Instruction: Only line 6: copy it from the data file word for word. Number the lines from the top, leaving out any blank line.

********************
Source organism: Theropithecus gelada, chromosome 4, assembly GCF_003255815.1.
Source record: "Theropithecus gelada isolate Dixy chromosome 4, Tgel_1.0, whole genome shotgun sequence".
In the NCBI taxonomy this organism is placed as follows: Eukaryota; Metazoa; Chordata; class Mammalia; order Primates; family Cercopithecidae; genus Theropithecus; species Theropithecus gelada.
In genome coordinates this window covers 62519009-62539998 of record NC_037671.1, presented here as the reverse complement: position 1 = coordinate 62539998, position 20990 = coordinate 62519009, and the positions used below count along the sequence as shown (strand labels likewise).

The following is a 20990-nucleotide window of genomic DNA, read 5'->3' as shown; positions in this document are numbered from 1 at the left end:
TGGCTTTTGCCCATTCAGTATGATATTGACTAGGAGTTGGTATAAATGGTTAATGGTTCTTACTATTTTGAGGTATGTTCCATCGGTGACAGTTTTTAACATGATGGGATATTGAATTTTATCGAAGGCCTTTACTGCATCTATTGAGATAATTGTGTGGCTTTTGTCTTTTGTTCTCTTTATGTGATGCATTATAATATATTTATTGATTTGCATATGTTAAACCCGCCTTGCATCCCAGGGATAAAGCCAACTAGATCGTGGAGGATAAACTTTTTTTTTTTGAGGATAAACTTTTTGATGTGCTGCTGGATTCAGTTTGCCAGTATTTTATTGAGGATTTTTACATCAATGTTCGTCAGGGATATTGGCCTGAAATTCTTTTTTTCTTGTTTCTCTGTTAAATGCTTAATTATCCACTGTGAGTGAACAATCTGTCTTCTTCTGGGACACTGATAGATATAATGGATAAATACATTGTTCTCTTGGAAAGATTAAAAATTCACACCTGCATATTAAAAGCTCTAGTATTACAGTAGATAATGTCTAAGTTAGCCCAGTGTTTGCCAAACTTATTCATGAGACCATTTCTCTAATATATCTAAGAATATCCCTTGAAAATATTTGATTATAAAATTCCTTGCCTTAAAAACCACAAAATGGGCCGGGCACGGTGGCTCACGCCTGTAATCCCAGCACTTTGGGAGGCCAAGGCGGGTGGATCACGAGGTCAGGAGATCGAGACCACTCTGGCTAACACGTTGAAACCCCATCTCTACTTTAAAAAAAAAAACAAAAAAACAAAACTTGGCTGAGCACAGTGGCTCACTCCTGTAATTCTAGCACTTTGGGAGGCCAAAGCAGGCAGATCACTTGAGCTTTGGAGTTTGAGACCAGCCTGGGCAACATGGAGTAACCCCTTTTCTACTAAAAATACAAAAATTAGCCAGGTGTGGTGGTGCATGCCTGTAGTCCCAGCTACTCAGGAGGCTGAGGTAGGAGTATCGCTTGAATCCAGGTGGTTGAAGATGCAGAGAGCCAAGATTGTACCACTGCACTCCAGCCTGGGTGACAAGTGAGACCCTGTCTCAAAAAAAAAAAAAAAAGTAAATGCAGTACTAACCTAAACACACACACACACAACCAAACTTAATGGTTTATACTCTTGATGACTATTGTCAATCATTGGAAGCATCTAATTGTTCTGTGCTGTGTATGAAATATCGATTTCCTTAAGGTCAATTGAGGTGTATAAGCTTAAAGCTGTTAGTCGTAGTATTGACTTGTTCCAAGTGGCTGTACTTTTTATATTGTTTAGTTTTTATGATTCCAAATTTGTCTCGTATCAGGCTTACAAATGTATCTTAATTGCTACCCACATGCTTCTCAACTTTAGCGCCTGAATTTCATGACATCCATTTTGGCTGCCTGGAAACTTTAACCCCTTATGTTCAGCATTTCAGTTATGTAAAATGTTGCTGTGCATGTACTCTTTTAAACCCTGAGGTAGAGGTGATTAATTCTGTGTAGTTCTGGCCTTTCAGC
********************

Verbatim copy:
TGGCTTTTGCCCATTCAGTATGATATTGACTAGGAGTTGGTATAAATGGTTAATGGTTCTTACTATTTTGAGGTATGTTCCATCGGTGACAGTTTTTAACATGATGGGATATTGAATTTTATCGAAGGCCTTTACTGCATCTATTGAGATAATTGTGTGGCTTTTGTCTTTTGTTCTCTTTATGTGATGCATTATAATATATTTATTGATTTGCATATGTTAAACCCGCCTTGCATCCCAGGGATAAAGCCAACTAGATCGTGGAGGATAAACTTTTTTTTTTTGAGGATAAACTTTTTGATGTGCTGCTGGATTCAGTTTGCCAGTATTTTATTGAGGATTTTTACATCAATGTTCGTCAGGGATATTGGCCTGAAATTCTTTTTTTCTTGTTTCTCTGTTAAATGCTTAATTATCCACTGTGAGTGAACAATCTGTCTTCTTCTGGGACACTGATAGATATAATGGATAAATACATTGTTCTCTTGGAAAGATTAAAAATTCACACCTGCATATTAAAAGCTCTAGTATTACAGTAGATAATGTCTAAGTTAGCCCAGTGTTTGCCAAACTTATTCATGAGACCATTTCTCTAATATATCTAAGAATATCCCTTGAAAATATTTGATTATAAAATTCCTTGCCTTAAAAACCACAAAATGGGCCGGGCACGGTGGCTCACGCCTGTAATCCCAGCACTTTGGGAGGCCAAGGCGGGTGGATCACGAGGTCAGGAGATCGAGACCACTCTGGCTAACACGTTGAAACCCCATCTCTACTTTAAAAAAAAAAACAAAAAAACAAAACTTGGCTGAGCACAGTGGCTCACTCCTGTAATTCTAGCACTTTGGGAGGCCAAAGCAGGCAGATCACTTGAGCTTTGGAGTTTGAGACCAGCCTGGGCAACATGGAGTAACCCCTTTTCTACTAAAAATACAAAAATTAGCCAGGTGTGGTGGTGCATGCCTGTAGTCCCAGCTACTCAGGAGGCTGAGGTAGGAGTATCGCTTGAATCCAGGTGGTTGAAGATGCAGAGAGCCAAGATTGTACCACTGCACTCCAGCCTGGGTGACAAGTGAGACCCTGTCTCAAAAAAAAAAAAAAAAGTAAATGCAGTACTAACCTAAACACACACACACACAACCAAACTTAATGGTTTATACTCTTGATGACTATTGTCAATCATTGGAAGCATCTAATTGTTCTGTGCTGTGTATGAAATATCGATTTCCTTAAGGTCAATTGAGGTGTATAAGCTTAAAGCTGTTAGTCGTAGTATTGACTTGTTCCAAGTGGCTGTACTTTTTATATTGTTTAGTTTTTATGATTCCAAATTTGTCTCGTATCAGGCTTACAAATGTATCTTAATTGCTACCCACATGCTTCTCAACTTTAGCGCCTGAATTTCATGACATCCATTTTGGCTGCCTGGAAACTTTAACCCCTTATGTTCAGCATTTCAGTTATGTAAAATGTTGCTGTGCATGTACTCTTTTAAACCCTGAGGTAGAGGTGATTAATTCTGTGTAGTTCTGGCCTTTCAGC